Simon Whitcombe, Facebook
As vice president, North America, global marketing solutions at Facebook, Simon Whitcombe oversees the company's partnerships with the likes of Amazon, Uber and Airbnb. At The Phocuswright Conference, he'll take part in an Executive Roundtable on the frictionless traveler journey.
In a series of interviews with executives participating at the event in Florida in November, PhocusWire finds out what makes them tick...
Do you agree with the often-used phrase, "travel planning is broken"?
There are many brands doing amazing work to facilitate discovery and planning, but the entire experience is still very disjointed with far too many touch points. Travel companies can do more to connect the full traveler experience to make it as seamless as possible.
Customers expect easy, friction-free experiences from start to finish, and they want brands to connect with them where they’re already spending their time - on mobile and, more and more, in messaging apps - in a direct and personalized way.
Does the industry or do travelers drive change?
It’s two-fold. The industry responds to the changing expectations of travelers, creating experiences, both online and offline, that drive loyalty and elevate the overall trip. At the same time, some companies are innovating ahead of the consumer.
Take ride-sharing - 15 years ago, you would have said I was crazy if I said hopping in a stranger’s car would be totally mainstream and the driver would be called on-demand.
What travel industry development or brand do you wish you'd thought of first?
This may sound simple, but I think the introduction of the paperless or electronic airline ticket was monumental to the industry. Not only did it reduce customer friction, it represented a fundamental shift in how travel companies were innovating digitally to provide better experiences for travelers.
If you could teach everyone in your company one concept, what concept would have the biggest positive impact?
The importance of creative. As advertising is powered more and more by machine learning and automation to drive the outcomes advertisers value most, creative is the way that brands will break through.
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What can be done to make the travel industry more diverse in terms of race and gender in senior positions?
This is such an important topic that is relevant to all industries and something that’s really important to me and my team, and critical to our success as a company at Facebook.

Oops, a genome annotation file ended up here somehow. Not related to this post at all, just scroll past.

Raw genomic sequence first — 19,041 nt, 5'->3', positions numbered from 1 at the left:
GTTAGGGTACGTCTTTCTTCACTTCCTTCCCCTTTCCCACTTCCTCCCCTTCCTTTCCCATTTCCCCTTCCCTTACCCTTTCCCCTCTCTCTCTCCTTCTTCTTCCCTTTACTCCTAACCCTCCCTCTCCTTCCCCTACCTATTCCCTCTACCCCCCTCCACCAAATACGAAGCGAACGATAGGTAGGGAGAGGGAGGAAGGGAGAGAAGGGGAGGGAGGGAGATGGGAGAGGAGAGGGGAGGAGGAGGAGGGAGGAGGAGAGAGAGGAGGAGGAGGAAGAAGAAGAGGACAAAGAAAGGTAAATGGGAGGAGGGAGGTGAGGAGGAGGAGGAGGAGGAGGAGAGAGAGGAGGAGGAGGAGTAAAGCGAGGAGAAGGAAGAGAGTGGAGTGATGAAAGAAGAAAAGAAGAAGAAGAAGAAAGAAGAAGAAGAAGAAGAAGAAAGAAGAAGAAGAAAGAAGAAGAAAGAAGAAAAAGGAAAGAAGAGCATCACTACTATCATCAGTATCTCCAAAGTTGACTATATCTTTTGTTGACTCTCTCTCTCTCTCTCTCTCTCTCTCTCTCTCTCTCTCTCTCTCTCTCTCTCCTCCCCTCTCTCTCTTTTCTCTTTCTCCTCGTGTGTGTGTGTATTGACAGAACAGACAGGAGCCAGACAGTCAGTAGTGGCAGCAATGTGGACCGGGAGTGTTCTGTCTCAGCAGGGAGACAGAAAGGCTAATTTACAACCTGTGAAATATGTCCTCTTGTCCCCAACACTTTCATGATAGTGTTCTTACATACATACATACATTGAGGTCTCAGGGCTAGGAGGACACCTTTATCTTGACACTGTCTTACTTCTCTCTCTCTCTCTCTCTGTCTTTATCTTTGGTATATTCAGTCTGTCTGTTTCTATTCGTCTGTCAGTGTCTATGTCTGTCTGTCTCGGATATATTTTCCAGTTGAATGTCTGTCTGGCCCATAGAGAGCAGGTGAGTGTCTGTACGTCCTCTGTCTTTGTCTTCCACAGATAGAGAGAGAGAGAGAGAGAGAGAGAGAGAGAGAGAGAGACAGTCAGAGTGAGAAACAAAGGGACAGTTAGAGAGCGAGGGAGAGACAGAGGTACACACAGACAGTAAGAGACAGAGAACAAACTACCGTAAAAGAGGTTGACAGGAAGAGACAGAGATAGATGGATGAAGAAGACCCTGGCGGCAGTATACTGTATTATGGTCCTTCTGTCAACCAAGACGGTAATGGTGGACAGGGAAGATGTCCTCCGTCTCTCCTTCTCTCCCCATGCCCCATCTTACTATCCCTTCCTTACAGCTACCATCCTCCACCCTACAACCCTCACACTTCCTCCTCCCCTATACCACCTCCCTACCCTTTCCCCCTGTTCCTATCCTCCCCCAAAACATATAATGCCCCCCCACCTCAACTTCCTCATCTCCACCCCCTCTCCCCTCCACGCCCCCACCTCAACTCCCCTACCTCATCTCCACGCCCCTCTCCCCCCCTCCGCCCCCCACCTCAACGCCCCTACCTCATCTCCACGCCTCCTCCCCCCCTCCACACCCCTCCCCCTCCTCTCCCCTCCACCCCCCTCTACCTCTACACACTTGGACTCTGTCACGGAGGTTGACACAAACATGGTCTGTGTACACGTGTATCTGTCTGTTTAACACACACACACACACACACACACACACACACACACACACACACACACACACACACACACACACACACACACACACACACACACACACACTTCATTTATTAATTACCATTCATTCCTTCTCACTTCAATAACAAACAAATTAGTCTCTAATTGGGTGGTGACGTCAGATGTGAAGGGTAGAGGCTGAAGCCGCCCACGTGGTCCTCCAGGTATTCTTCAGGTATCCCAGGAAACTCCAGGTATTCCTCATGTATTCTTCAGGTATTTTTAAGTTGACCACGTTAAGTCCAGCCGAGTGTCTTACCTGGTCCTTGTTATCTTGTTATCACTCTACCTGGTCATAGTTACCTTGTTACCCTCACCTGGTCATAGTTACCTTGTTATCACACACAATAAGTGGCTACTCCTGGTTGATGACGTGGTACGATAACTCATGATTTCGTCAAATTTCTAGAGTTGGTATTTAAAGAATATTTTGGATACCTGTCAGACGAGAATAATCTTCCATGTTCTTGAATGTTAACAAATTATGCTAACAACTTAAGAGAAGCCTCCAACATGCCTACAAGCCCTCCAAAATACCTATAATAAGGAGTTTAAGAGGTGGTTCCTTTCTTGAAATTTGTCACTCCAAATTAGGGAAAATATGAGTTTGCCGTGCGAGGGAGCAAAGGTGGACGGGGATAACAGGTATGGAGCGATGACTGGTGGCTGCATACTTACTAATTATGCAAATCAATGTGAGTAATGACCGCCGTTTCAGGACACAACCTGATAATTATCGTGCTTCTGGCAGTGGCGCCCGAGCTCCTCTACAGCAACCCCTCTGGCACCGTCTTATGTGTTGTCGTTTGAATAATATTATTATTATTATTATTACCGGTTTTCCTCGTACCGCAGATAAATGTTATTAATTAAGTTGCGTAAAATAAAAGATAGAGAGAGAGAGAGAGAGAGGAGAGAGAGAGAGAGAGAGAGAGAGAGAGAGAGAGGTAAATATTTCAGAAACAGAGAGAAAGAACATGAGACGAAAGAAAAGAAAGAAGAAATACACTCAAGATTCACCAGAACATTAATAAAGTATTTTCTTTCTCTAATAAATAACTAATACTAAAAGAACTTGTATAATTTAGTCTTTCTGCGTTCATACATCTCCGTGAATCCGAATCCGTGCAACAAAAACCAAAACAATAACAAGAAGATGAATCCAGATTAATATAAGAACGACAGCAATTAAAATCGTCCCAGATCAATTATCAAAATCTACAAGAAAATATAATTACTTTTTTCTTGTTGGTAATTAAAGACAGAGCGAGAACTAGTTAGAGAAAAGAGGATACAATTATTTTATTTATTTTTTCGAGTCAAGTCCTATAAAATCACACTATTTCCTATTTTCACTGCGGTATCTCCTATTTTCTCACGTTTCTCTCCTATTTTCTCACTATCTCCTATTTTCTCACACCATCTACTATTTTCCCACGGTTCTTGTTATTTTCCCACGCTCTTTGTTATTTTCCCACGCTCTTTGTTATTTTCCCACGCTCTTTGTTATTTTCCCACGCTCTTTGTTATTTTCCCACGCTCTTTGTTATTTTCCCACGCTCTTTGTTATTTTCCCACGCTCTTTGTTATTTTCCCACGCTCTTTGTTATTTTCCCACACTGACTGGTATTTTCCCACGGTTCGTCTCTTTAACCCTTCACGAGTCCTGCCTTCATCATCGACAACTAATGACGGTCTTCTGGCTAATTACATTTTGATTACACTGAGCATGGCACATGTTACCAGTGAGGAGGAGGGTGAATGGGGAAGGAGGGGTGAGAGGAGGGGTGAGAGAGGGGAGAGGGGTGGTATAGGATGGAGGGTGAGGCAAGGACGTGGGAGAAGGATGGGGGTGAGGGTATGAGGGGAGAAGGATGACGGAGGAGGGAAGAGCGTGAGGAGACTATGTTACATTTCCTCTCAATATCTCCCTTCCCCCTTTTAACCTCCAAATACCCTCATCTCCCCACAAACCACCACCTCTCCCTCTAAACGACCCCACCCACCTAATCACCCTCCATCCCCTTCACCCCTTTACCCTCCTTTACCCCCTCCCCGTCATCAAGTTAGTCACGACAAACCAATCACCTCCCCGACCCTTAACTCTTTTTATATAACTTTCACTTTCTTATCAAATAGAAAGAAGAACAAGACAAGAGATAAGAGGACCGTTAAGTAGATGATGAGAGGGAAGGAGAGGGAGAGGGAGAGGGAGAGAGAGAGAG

Earlier this year, we shared our sixth annual Diversity Report - an overview on our year-over-year progress toward building a more diverse and inclusive culture. The report shows that we’ve made strong progress with women at all levels and roles, especially in leadership. But while we are encouraged by this momentum, we know there is much more we can and will do.
Three ways we’ve worked to achieve higher representation of women and diversity in leadership include:
1. Expanding the expectations we've set around diversity and inclusion for our leaders which increases the ownership and accountability of our leaders to develop and hire diverse talent.
2. Focusing on hiring and growing female leaders within the company (women in leadership is up year-over-year from 30% to 32%). Over the last several years, the majority of new female leaders at Facebook were internally promoted.
3. Broadly implementing and executing the Diverse Slate Approach (DSA).
Overall, creating and fostering the kind of workplace where people from all backgrounds have the opportunity to thrive and do the best work of their career is critical for building a diverse and inclusive company.
How much of your time do you try to keep unscheduled?
I currently keep 20% of my work day unscheduled. I aspire to move that number north of 30%.
Tell us something you dislike about your role in the company.
My best days are when I spend time in the field with our customers, but in my current role I get to do that less than I’d like.
If you woke up and had 2,000 unread emails and could only answer 300 of them, how would you choose which ones to answer?
Truthfully, I have 93,000 unread emails in my personal Gmail but that has more to do with the volume of spam than anything else. From a professional point of view, I’d prioritize emails where I could add tangible value or when a response from me was critical to move something forward for my team.
How do you book your travel?
Like most travelers, I use multiple platforms and brands to plan and book my travel. I get inspiration from platforms like Instagram or from friends and family based on their own experiences.
And as I’m often on the road, I lean toward booking with those providers that offer a smooth booking and service experience on mobile.
What do you do to alleviate stress?
Spending time with my wife and three boys. Walking our two dogs. Traveling California, the United States and Europe to watch our kids play competitive soccer. A few years ago I’d answer this by saying watching my beloved Manchester United but they are now so bad they’ve become their own unique source of stress.
Do you hit the snooze button?
Rarely, and if I do it's only once. It's also not possible to hit the snooze button on our chatty 7-year-old when he wakes me up at 5 a.m. every weekend.
Executive Roundtable: A Segment of One - Have We Arrived?
How far are we from a frictionless end-to-end journey that meets all of the traveler’s unique needs? To what extent do travelers want this, and how should travel providers be considering the need for privacy and security in the equation?